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New Weight Loss 'Pill,' Actually Gastric Balloon, Offers No-Surgery Solution

Image: New Weight Loss 'Pill,' Actually Gastric Balloon, Offers No-Surgery Solution
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By    |   Friday, 06 Nov 2015 08:43 AM

A new weight loss "pill" that is swallowed and then inflates like a gastric balloon inside the stomach has helped people lose more than a third of their excess weight after four months without surgery, according to research presented Thursday at an Obesity Week 2015 conference.

The American Society for Metabolic and Bariatric Surgery and The Obesity Society, which co-hosted the conference, said in a statement that past research on the gastric balloon helped patients lose more than 37 percent of their excess weight over the four-month period.

The balloon device, called the Elipse, is not yet available to the public, but manufacturer Allurion Technologies said it could be used on patients with a body mass index of 27 or more.

"Like other gastric balloons, the mechanism of action of Elipse is likely multifactorial and includes increased satiety from the reduction of available space in the stomach, delayed gastric emptying, and changes in hormones that control hunger and appetite," Dr. Ram Chuttani, of the Beth Israel Deaconess Medical Center in Boston, said in a statement.

"Our findings demonstrate that Elipse provides individuals and their caregivers with a safe, effective, and non-invasive weight loss intervention that does not require surgery, endoscopy, or anesthesia," Chuttani continued.

In October, People magazine reported on two versions of a gastric balloon on the market, ReShape and Orbera. Both are inserted via non-surgical procedures, which take about 15 minutes.

According to People, those products are small silicon balloons that are inserted into a patient's stomach via an endoscopic procedure, in which a doctor fills the balloon with saline solution to create a feeling of fullness.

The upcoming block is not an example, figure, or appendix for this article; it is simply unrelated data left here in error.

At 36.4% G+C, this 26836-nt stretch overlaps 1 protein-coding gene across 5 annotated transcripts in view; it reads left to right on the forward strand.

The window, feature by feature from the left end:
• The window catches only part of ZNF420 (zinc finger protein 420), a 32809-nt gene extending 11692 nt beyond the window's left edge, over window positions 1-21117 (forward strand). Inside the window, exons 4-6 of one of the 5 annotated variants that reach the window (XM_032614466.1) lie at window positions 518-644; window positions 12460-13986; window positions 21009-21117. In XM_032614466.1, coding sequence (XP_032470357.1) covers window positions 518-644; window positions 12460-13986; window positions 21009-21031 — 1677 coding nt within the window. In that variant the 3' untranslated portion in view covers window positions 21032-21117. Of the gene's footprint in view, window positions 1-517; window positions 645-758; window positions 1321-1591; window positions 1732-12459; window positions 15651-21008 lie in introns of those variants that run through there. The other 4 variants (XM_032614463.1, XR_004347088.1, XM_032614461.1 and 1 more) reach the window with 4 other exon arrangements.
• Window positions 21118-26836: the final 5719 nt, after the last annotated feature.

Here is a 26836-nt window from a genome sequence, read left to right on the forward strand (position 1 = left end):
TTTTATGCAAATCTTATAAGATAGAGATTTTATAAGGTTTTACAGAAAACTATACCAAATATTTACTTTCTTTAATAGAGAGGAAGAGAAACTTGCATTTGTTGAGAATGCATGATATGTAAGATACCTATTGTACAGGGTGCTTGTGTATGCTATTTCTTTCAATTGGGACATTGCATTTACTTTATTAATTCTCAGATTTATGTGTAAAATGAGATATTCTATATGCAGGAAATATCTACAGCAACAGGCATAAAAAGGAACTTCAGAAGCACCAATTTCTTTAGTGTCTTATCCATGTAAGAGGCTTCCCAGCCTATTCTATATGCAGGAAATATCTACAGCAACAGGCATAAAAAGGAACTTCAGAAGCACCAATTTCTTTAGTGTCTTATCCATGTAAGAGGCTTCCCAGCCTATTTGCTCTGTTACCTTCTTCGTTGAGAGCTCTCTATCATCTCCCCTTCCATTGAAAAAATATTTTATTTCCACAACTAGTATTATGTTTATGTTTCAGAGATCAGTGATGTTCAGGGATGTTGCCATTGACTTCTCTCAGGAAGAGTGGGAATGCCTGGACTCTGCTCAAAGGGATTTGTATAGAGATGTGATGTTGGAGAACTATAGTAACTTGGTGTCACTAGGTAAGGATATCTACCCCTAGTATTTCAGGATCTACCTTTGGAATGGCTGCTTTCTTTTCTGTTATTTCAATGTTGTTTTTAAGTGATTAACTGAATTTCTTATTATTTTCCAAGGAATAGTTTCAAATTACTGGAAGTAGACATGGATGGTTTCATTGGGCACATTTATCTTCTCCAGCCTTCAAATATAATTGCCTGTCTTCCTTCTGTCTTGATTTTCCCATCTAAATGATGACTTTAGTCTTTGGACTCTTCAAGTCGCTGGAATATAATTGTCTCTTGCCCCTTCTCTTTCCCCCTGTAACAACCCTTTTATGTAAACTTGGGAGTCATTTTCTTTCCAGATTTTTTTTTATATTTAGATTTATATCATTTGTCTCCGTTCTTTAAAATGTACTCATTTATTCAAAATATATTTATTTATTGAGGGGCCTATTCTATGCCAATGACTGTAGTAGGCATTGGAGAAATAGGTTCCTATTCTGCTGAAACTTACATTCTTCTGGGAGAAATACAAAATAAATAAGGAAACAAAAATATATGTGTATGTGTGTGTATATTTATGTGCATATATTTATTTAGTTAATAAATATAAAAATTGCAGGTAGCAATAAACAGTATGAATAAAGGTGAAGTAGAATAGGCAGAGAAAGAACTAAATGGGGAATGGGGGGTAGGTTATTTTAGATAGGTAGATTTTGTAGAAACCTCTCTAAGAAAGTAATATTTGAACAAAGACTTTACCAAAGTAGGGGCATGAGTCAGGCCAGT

The balloon is then removed after a six-month period and does not alter the anatomy of the stomach as a surgery would.

But the Elipse is simply swallowed like a pill, not inserted. When the capsule dissolves, the deflated gastric balloon can then be filled through a thin catheter that runs up into the patient's mouth. The catheter is removed after the balloon is filled to about the size of a grapefruit.

"New treatment options are being studied and approved for the treatment of obesity, which is good news for our patients and the healthcare professionals involved in their treatment," Dr. Ninh T. Nguyen, immediate past president of the ASMBS, said in the organization's conference statement.

"For many struggling with their weight, procedure-less gastric balloon devices may serve as a treatment option that bridges the gap between weight-loss drugs and surgery," Nguyen continued.

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A new weight loss "pill" that is swallowed and then inflates like a gastric balloon inside the stomach has helped people lose more than a third of their excess weight after four months without surgery, according to research presented Thursday at an Obesity Week 2015 conference.
new, weight, loss, pill, gastric, balloon
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2015-43-06
Friday, 06 Nov 2015 08:43 AM
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